Ventriculoperitoneal shunt complications have rarely been attributed to silicone allergy, with only a handful of cases reported in literature. The classic presentation of allergy to silicone ventriculoperitoneal shunt, i.e., abdominal pain with recurrent skin breakdown along the shunt tract, is nonspecific and difficult to distinguish clinically from other causes of shunt-related symptoms. It can be diagnosed by detection of antisilicone antibodies and is treated with removal of the shunt and replacement, if needed, with a polyurethane shunt system.

Kurin et al. report the first case of suspected silicone allergy presenting as clinical peritonitis without overt colonic perforation 7).


Progression of Normal-Tension Glaucoma 8).

Merkler et al., performed a retrospective cohort study of adult patients hospitalized at the time of their first recorded procedure code for VPS surgery between 2005 and 2012 at nonfederal acute care hospitals in California, Florida, and New York. We excluded patients who during the index hospitalization for VPS surgery had concomitant codes for VPS revision, CNS infection, or died during the index hospitalization. Patients were followed for the primary outcome of a VPS complication, defined as the composite of CNS infection or VPS revision. Survival statistics were used to calculate the cumulative rate and incidence rate of VPS complications.

17,035 patients underwent VPS surgery. During a mean follow-up of 3.9 (±1.8) years, at least one VPS complication occurred in 23.8% (95% CI, 22.9-24.7%) of patients. The cumulative rate of CNS infection was 6.1% (95% CI, 5.7-6.5%) and of VPS revision 22.0% (95% CI, 21.1-22.9%). The majority of complications occurred within the first year of hospitalization for VPS surgery. Complication rates were 21.3 (95% CI, 20.6-22.1) complications per 100 patients per year in the first year after VPS surgery, 5.7 (95% CI, 5.3-6.1) in the second year after VPS surgery, and 2.5 (95% CI, 2.1-3.0) in the fifth year after VPS surgery.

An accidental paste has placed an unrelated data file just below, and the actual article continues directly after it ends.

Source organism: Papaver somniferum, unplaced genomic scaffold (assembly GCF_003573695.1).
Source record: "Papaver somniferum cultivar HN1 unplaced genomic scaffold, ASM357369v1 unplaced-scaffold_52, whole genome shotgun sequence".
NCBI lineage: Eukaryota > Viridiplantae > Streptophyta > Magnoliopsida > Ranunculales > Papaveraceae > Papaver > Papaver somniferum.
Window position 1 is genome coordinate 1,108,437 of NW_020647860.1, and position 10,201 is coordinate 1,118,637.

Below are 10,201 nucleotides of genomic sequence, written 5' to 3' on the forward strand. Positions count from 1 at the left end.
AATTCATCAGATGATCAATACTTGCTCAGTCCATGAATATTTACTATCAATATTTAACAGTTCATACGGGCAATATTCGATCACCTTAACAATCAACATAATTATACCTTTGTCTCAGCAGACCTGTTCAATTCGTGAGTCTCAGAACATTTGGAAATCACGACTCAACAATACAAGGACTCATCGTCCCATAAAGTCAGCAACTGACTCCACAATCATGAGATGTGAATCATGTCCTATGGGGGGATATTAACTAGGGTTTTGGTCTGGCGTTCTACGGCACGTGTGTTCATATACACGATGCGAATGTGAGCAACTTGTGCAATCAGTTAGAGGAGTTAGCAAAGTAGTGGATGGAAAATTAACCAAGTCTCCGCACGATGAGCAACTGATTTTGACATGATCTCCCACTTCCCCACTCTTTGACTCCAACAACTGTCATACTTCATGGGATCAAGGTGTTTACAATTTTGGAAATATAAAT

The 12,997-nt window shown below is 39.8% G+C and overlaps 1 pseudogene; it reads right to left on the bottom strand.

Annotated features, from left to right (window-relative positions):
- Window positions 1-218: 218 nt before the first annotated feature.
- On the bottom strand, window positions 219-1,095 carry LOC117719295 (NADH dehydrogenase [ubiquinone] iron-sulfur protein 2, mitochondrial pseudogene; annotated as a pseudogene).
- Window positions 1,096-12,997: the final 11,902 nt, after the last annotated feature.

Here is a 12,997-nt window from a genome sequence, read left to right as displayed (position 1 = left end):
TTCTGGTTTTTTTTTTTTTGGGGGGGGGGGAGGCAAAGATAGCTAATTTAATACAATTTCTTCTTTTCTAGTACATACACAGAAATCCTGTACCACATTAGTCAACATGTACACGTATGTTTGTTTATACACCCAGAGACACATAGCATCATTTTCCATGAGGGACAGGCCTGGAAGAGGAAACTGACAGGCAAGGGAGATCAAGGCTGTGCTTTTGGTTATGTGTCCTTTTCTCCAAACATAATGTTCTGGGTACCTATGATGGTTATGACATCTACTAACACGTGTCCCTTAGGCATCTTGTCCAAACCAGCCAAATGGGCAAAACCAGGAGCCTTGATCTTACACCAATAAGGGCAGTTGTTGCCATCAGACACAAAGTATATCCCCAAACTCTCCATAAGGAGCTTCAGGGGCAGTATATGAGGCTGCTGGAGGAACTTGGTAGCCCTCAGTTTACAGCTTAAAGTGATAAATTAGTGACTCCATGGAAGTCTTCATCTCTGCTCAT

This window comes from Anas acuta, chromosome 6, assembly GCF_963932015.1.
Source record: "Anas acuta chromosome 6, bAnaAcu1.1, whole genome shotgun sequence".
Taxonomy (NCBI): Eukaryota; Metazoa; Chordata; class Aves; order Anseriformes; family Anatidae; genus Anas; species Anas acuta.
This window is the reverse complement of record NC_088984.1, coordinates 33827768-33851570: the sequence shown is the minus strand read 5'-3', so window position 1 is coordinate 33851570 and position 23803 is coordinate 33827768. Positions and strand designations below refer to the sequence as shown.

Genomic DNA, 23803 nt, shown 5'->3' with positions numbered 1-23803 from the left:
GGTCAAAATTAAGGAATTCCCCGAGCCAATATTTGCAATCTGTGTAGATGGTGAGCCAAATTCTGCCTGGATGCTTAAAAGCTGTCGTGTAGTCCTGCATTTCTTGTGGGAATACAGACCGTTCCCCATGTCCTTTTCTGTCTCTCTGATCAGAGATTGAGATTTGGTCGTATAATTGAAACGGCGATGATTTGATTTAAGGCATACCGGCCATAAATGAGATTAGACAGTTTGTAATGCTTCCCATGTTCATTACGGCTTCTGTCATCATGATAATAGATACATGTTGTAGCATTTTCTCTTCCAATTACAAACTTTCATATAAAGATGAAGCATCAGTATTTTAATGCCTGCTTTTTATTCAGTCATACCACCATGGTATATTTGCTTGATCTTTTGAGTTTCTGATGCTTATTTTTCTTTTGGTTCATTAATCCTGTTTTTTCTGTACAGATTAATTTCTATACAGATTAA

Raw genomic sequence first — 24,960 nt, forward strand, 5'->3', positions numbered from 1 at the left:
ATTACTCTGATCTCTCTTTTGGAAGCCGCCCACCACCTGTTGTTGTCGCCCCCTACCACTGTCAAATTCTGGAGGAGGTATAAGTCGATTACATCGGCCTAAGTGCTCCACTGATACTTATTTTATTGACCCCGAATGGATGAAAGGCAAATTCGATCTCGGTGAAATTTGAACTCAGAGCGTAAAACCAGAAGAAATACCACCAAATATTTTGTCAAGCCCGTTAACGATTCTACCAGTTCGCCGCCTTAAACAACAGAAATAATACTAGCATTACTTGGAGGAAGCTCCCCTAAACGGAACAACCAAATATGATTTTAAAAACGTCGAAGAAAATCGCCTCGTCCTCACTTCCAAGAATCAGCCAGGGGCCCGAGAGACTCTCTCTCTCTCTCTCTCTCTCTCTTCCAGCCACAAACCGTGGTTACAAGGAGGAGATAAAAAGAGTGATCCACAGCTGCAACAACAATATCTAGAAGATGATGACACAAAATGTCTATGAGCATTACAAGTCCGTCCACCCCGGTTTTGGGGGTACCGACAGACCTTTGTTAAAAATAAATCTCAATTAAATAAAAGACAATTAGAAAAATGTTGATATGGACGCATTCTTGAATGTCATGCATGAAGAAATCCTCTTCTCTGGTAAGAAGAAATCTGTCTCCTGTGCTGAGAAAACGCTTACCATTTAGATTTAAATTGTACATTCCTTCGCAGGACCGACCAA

Complications are not infrequent following VPS surgery; however, the majority of complications appear to be clustered in the first year following VPS insertion 9).

2015

A extremely rare and potentially severe complication of vesical calculi formation on the slit valves of distal end of VP shunt which erosively migrated into the urinary bladder. Suprapubic cystolithotomy performed, peritoneal end of the tube found to be eroding and entering into the bladder with two calculi firmly stuck to slit valves in the distal end of the tubing were removed. Shunt was functional, therefore, it was pulled out and repositioned on the superior aspect of the liver; the urinary bladder was repaired. Patient did well postoperatively. This complication was revealed 1.5 years after the shunt was implanted. Although there were symptoms of dysuria and dribbling of urine of short duration, the patient did not show obvious peritoneal signs; suggesting that, penetration of a VP shunt into the urinary bladder can remain asymptomatic for a long period of time, disclosed late and can lead to considerable morbidity. Careful follow-up is important and management should be individualized 10).

2009

An unusual case of perforation of the distal end of the VP shunt into the bladder, with vesical calculus formation 11).

2002

A bladder stone formed secondary to the erosion of a ventriculoperitoneal shunt through a normal bladder wall 12).


1)

Blount JP, Campbell JA, Haines SJ. Complications in ventricular cerebrospinal fluid shunting. Neurosurg Clin N Am. 1993;4:633–56.
2)

Reddy GK, Bollam P, Shi R, Guthikonda B, Nanda A. Management of adult hydrocephalus with ventriculoperitoneal shunts: long-term single-institution experience. Neurosurgery. 2011;69(4):774–781.
3)

Villavicencio AT, Leveque JC, McGirt MJ, Hopkins JS, Fuchs HE, George TM. Comparison of revision rates following endoscopically versus nonendoscopically placed ventricular shunt catheters. Surg Neurol. 2003 May;59(5):375-9; discussion 379-80. PubMed PMID: 12765808.